Among the many diseases that are classified as an immune complex disease, Systemic Lupus Erythematosus (SLE) is the most common and often the most severe. SLE is characterized by the presence of multiple immune complexes, such as autoimmune antibodies, in the patient’s immune system. This leads to tissue damage and inflammation. A number of therapeutic approaches have been developed to combat this problem, including vaccines, immunotherapy, and autoimmune therapy. However, there is still much that we do not know about this disease.
Several different microbial diseases can cause immune complex-mediated vasculitis. These include lupus vasculitis, hepatitis B vasculitis, cryoglobulinemic vasculitis, and serum sickness.
Several different experimental systems have been used to examine the pathogenesis of immune complex-mediated vasculitis. One of the most frequently used assays is the solid-phase C1q binding assay. These studies have provided an initial glimpse into the pathogenic role of circulating immune complexes.
The pathogenesis of immune complex-mediated vasculitis involves the activation of the humoral inflammatory mediator systems in the vessel wall. These systems act in concert with leukocyte recruitment. The inflammatory events involved are largely governed by cytokines, which are involved in modulating the activity of nuclear factor-kB. Activated leukocytes are recruited to the vessel wall. They release inflammatory cytokines that trigger the activation of neutrophils. The inflammatory responses are largely dependent on the type of vessel affected. Some vasculitis has been associated with autoantibodies directed against capillary basement membrane collagen.
Historically, the term immune complex disease has been used to describe a number of autoimmune diseases. These disorders all involve the deposition of immune complexes in the body. These complexes are formed by the binding of antibodies with antigens. These complexes may form directly in tissues or they may form in circulation, depending on the nature of the antigen. The severity of symptoms depends on the number of immune complexes present and the location of these complexes.
The immune complexes are deposited in the tissues and may precipitate in the joints, blood vessels, skin, glomerular basement membrane, and the brain’s choroid plexus. These complexes can activate the classical pathway and contribute to tissue damage. They also activate the complement system, leading to the release of proinflammatory cytokines.
An immune complex deposition is associated with several infectious diseases. In the case of the hepatitis B virus, the infection is accompanied by immune complex deposition early in the course of the disease.
Whether or not an immune complex has an effect on a particular patient is unclear, but it is known that circulating immune complexes are associated with a range of diseases. It has been hypothesized that circulating immune complexes may be a sign of chronic infections, malignancies and superinfections. In addition, the presence of immune complexes may be indicative of the importance of active viremia in patients with HIV infection.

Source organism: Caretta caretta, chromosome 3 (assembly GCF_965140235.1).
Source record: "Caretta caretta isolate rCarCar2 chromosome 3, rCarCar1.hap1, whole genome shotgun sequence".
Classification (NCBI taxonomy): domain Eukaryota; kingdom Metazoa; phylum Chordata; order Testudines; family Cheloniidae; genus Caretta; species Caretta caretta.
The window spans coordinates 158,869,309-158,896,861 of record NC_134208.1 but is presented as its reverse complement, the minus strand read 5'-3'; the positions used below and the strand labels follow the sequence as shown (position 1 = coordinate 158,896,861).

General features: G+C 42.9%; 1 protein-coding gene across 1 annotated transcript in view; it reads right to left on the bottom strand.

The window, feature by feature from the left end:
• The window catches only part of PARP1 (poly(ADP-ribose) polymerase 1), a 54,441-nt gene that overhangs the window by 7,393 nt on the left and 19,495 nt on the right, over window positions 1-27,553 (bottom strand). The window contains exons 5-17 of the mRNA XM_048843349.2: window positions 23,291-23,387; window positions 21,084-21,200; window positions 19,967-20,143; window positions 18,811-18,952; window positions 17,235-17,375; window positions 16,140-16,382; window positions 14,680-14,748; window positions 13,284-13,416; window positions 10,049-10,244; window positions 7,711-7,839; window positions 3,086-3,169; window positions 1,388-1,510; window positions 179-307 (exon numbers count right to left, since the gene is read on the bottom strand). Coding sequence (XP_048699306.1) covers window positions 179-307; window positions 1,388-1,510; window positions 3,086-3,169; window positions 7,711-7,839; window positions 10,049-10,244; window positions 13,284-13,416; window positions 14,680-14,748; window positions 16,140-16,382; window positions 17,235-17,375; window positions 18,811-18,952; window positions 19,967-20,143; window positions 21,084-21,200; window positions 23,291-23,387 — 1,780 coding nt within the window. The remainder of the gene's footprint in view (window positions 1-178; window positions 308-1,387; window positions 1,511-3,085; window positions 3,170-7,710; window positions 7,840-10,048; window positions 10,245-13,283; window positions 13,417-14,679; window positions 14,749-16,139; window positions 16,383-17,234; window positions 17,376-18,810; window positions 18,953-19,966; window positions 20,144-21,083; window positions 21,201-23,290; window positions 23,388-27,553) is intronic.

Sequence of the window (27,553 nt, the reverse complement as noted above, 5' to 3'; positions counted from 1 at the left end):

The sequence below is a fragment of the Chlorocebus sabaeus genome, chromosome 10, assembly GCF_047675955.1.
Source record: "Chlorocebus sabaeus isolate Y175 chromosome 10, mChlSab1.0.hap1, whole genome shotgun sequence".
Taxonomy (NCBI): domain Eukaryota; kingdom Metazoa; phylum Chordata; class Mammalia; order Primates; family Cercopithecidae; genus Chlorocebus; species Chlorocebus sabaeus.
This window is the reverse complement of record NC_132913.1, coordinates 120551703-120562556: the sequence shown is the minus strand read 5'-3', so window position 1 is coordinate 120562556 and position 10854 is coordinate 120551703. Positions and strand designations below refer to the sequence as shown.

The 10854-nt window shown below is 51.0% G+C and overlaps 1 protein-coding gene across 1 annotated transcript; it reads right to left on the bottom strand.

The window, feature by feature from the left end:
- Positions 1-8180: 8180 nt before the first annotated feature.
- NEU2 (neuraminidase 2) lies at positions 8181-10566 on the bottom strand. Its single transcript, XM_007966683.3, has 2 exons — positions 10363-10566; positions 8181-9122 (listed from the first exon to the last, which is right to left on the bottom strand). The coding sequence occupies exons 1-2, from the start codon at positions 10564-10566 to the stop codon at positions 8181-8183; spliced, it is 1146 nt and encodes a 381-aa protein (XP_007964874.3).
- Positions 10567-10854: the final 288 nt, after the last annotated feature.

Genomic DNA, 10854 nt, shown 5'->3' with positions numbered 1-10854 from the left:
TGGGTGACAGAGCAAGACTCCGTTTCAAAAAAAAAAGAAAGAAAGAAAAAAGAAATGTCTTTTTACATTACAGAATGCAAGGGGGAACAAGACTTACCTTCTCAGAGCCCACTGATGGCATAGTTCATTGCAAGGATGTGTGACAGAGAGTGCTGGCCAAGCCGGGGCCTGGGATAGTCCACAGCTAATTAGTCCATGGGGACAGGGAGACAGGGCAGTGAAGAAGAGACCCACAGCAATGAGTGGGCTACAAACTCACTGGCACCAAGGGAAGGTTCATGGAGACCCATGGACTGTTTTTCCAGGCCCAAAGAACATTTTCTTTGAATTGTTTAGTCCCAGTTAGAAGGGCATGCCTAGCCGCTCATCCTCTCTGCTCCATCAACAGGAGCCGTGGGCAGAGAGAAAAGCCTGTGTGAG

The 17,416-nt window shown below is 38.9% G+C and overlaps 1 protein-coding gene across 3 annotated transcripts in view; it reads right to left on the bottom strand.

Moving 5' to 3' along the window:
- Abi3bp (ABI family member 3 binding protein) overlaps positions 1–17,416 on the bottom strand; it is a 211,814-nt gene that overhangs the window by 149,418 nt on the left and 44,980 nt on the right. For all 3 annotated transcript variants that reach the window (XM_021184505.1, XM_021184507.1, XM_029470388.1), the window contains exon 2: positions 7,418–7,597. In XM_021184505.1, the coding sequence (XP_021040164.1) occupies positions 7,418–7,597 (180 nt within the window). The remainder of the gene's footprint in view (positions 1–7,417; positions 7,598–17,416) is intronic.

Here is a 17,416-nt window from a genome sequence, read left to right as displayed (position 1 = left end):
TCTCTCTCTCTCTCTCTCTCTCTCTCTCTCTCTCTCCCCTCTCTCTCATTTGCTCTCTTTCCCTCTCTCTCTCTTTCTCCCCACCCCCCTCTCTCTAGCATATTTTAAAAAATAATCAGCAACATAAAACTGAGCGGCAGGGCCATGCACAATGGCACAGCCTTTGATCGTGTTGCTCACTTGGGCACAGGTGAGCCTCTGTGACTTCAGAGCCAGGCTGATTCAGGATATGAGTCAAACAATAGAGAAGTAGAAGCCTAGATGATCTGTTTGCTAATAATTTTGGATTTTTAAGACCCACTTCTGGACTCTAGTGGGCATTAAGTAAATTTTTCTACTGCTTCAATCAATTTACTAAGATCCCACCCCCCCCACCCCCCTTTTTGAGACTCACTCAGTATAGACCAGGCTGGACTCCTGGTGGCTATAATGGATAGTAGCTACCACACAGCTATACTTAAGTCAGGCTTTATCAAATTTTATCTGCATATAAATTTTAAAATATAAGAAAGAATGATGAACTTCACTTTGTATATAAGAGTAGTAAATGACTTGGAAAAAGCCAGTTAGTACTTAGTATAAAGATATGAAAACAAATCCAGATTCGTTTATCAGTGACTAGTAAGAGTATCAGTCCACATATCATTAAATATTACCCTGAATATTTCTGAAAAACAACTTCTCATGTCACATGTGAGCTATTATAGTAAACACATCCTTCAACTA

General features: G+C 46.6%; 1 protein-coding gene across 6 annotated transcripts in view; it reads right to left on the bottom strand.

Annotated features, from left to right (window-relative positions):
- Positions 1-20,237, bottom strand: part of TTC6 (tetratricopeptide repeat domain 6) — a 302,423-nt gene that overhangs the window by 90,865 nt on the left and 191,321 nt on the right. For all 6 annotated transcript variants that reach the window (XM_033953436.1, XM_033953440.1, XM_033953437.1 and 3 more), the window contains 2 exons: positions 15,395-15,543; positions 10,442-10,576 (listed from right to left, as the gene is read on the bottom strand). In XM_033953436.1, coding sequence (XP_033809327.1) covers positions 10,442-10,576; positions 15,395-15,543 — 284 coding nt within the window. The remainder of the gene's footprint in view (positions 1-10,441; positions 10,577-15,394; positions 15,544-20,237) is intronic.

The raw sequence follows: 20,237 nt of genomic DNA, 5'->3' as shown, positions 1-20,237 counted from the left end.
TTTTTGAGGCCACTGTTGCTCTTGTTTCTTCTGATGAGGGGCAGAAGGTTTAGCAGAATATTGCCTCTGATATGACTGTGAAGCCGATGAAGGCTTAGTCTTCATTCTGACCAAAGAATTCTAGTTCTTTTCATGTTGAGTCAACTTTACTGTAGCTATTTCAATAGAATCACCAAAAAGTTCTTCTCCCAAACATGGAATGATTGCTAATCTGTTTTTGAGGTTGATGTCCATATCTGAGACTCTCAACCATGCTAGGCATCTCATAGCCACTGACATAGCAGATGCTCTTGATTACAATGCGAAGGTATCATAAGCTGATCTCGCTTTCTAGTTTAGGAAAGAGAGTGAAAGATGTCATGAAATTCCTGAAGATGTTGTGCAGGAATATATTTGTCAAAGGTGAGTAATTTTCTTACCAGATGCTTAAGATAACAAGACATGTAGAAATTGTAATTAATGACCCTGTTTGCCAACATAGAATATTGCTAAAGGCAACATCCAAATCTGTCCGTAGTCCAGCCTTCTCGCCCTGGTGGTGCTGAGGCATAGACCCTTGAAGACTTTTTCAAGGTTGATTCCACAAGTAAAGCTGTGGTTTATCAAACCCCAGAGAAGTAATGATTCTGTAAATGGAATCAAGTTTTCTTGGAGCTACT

Immune complexes are produced in response to a range of stimuli including foreign antigens, complement deposition and phagocytes. The production of these complexes is facilitated by turbulent blood flow. Other mechanisms such as opsonization and transport to phagocytes are also involved.
It is likely that an immune complex containing a small number of molecules has a small effect on a person’s health, but the production of a large number of molecules is also not uncommon in some diseases. The detection of the smallest circulating immune complexes may have prognostic implications, but it may not be the most appropriate diagnostic strategy for every case.
Therapeutic approaches based on the immune complex model for the cause of tissue damage in SLE
Several therapeutic approaches have been developed based on the immune complex model for the cause of tissue damage in SLE. However, these have been relatively disappointing. In contrast, recent studies have improved our understanding of the etiopathogenesis of SLE and have provided insight into putative biomarkers for disease onset and disease progression. These studies also provide the basis for future therapeutic approaches.
Recent studies have also identified aberrant levels of soluble mediators of the adaptive immune system in patients with SLE. These include autoantibodies, which circulate in the body and contribute to tissue damage. Specifically, autoantibodies are formed when the immune system fails to recognize self-antigens. They then send signals to other cells to remove the threat.
In addition, a number of studies have suggested that aberrant levels of cytokines are associated with the onset of SLE. Cytokines are produced by various types of T cells. These cells include tolerogenic and immunogenic types. Among the tolerogenic types, CD4+ T cells produce anti-inflammatory cytokines while CD8+ T cells contribute to inflammation.